For more information about assuring health IT visit www.safehand.co.uk or contact contactus@safehand.co.uk

This article was written by Adrian Stavert-Dobson, a doctor, safety consultant, blogger and published author on the subject of managing clinical risk in health IT. He is the Managing Partner of Safehand Consulting.

ORCHA nominated in 101 Tech Startup Rising Stars List

ORCHA nominated in 101 Tech Startup Rising Stars List

We are delighted to announce that we were chosen from over 300 nominations from across the UK for BusinessCloud’s 101 Tech Startup Rising Stars List, sponsored by UKFast.

Everyone selected was invited to attend a prestigious half-day conference at UKFast’s Manchester campus on Wednesday 7th June from 2pm, where there were a number of inspirational startups and the brains behind successful, self-made companies talked about how to accelerate business growth.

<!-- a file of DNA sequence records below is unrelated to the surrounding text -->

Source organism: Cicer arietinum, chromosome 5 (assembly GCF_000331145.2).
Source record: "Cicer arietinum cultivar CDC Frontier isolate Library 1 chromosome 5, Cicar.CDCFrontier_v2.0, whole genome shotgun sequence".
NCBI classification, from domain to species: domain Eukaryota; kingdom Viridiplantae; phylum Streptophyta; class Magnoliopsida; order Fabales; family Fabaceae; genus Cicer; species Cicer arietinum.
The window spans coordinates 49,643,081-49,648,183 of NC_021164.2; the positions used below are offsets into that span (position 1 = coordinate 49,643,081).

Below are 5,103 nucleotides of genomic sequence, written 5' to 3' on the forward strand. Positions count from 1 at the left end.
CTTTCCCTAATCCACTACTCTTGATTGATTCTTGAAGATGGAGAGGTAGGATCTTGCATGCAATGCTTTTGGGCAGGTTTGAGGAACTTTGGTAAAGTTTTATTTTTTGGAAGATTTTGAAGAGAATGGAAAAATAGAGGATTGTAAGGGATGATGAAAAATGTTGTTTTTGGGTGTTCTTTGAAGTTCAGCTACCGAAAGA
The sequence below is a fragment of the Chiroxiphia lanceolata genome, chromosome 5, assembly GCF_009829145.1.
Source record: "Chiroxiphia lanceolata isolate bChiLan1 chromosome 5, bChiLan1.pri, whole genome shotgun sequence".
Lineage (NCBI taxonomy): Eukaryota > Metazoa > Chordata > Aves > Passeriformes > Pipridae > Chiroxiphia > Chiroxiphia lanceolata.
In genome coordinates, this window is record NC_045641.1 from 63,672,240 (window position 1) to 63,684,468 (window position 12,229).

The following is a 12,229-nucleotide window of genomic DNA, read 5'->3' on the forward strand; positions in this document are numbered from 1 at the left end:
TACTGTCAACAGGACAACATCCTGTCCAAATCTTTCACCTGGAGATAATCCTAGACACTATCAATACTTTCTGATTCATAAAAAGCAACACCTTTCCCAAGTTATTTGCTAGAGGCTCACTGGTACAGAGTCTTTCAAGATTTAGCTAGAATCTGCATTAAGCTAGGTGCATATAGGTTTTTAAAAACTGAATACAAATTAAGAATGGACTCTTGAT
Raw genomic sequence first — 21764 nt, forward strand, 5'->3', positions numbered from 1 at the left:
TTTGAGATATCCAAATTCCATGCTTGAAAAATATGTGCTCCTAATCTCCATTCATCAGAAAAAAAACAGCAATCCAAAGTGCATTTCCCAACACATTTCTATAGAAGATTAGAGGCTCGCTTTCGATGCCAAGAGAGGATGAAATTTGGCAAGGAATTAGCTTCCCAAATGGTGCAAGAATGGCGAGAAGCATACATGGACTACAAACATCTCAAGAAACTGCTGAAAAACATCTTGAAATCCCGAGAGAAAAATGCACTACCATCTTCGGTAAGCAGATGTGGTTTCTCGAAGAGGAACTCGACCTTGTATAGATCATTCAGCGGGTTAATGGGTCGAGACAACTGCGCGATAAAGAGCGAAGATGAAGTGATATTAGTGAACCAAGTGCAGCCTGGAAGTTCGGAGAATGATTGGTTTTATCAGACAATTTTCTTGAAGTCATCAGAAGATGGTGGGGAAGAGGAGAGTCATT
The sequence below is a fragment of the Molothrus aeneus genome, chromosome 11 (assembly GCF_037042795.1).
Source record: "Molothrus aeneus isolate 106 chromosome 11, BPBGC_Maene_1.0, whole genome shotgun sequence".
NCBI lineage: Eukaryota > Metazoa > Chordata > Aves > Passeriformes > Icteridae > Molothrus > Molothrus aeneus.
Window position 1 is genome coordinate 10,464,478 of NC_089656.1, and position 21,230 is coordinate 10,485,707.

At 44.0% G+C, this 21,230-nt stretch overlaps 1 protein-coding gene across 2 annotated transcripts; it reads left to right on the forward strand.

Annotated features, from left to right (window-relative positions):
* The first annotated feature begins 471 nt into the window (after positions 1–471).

Startup 101 was a chance to hear those lessons from UKFast’s CEO Lawrence Jones, and a range of successful businesspeople who made the leap from startup to business star.

Topics included:

  • Goal setting
  • Hiring the right people
  • Marketing to the right audience
  • Make the most of your infrastructure to boost your productivity
  • Investment: how to stand out from the crowd


A Guide to Apps for the Public and Professionals

A Guide to Apps for the Public and Professionals

Healthier Lancashire and South Cumbria, including Lancashire County Council and Blackburn with Darwen Borough Council have partnered with us to offer a validated selection of health and care apps for the public and professionals.